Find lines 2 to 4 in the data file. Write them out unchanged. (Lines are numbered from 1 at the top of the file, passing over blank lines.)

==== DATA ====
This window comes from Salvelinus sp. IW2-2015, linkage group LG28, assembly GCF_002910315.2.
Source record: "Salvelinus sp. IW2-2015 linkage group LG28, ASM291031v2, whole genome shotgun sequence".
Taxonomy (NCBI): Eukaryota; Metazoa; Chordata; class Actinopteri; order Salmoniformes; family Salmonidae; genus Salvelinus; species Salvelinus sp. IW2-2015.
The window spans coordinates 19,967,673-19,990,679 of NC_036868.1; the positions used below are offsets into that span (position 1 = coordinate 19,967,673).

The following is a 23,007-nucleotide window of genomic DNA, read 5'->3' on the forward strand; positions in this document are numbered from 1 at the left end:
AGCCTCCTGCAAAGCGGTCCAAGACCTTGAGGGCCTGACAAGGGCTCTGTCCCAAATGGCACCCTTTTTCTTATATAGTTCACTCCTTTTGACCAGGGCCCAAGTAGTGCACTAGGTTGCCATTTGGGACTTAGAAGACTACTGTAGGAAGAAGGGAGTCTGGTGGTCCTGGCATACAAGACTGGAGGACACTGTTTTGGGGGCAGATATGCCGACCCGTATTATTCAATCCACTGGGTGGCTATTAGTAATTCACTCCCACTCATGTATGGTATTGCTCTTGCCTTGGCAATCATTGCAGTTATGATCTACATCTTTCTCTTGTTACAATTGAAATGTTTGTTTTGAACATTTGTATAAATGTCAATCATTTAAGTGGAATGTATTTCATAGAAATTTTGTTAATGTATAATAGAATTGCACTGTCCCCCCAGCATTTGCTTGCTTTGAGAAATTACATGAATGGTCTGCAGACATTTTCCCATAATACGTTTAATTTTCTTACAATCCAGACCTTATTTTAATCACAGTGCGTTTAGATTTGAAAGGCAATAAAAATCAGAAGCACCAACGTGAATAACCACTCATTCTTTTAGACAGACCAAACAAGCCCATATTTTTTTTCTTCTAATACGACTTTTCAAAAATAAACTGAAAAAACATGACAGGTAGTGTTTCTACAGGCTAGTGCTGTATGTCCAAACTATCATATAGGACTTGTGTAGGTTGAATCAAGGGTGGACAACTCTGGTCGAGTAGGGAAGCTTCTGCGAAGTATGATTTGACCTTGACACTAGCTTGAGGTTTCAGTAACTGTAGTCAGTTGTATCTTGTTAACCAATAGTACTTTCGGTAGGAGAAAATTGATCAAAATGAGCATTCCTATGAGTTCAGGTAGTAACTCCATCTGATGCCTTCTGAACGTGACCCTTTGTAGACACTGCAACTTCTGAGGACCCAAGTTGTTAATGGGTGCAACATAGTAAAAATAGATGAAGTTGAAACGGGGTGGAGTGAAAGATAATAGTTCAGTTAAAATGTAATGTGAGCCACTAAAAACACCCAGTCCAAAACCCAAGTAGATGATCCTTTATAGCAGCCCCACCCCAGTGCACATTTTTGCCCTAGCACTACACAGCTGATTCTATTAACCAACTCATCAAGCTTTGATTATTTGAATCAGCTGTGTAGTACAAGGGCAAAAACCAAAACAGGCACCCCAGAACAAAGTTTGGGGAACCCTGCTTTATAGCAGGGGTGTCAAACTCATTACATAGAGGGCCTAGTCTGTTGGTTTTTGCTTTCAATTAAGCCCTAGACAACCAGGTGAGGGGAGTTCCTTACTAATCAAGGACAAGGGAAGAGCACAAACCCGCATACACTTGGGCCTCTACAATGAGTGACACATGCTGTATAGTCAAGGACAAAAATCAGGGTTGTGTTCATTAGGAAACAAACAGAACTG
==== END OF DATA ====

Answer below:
Source record: "Salvelinus sp. IW2-2015 linkage group LG28, ASM291031v2, whole genome shotgun sequence".
Taxonomy (NCBI): Eukaryota; Metazoa; Chordata; class Actinopteri; order Salmoniformes; family Salmonidae; genus Salvelinus; species Salvelinus sp. IW2-2015.
The window spans coordinates 19,967,673-19,990,679 of NC_036868.1; the positions used below are offsets into that span (position 1 = coordinate 19,967,673).